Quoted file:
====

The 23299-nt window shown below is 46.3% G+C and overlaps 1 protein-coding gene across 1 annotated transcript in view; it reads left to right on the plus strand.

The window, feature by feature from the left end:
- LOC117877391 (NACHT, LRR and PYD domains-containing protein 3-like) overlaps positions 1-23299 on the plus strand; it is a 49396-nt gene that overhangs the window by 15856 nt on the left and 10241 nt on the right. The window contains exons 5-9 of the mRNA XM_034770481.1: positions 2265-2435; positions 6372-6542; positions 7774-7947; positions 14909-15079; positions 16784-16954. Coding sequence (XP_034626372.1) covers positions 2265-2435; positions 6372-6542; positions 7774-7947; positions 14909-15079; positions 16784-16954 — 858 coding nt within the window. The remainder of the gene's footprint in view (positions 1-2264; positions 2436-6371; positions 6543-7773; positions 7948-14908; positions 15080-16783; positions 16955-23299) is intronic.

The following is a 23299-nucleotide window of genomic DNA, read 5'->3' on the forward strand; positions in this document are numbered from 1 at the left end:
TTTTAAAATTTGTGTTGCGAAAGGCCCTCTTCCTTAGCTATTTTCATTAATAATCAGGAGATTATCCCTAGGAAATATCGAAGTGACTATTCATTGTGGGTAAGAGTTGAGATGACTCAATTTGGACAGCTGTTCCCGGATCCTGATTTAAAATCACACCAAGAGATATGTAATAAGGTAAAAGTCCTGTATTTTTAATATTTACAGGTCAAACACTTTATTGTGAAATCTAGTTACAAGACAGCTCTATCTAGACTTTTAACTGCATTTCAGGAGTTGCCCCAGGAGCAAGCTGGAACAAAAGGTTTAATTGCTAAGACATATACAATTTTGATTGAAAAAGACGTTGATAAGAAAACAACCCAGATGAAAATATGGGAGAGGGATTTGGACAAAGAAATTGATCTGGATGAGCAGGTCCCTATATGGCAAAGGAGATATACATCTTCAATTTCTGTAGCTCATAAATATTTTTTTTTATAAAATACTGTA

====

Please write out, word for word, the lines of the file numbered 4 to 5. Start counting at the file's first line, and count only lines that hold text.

The following is a 23299-nucleotide window of genomic DNA, read 5'->3' on the forward strand; positions in this document are numbered from 1 at the left end:
TTTTAAAATTTGTGTTGCGAAAGGCCCTCTTCCTTAGCTATTTTCATTAATAATCAGGAGATTATCCCTAGGAAATATCGAAGTGACTATTCATTGTGGGTAAGAGTTGAGATGACTCAATTTGGACAGCTGTTCCCGGATCCTGATTTAAAATCACACCAAGAGATATGTAATAAGGTAAAAGTCCTGTATTTTTAATATTTACAGGTCAAACACTTTATTGTGAAATCTAGTTACAAGACAGCTCTATCTAGACTTTTAACTGCATTTCAGGAGTTGCCCCAGGAGCAAGCTGGAACAAAAGGTTTAATTGCTAAGACATATACAATTTTGATTGAAAAAGACGTTGATAAGAAAACAACCCAGATGAAAATATGGGAGAGGGATTTGGACAAAGAAATTGATCTGGATGAGCAGGTCCCTATATGGCAAAGGAGATATACATCTTCAATTTCTGTAGCTCATAAATATTTTTTTTTATAAAATACTGTA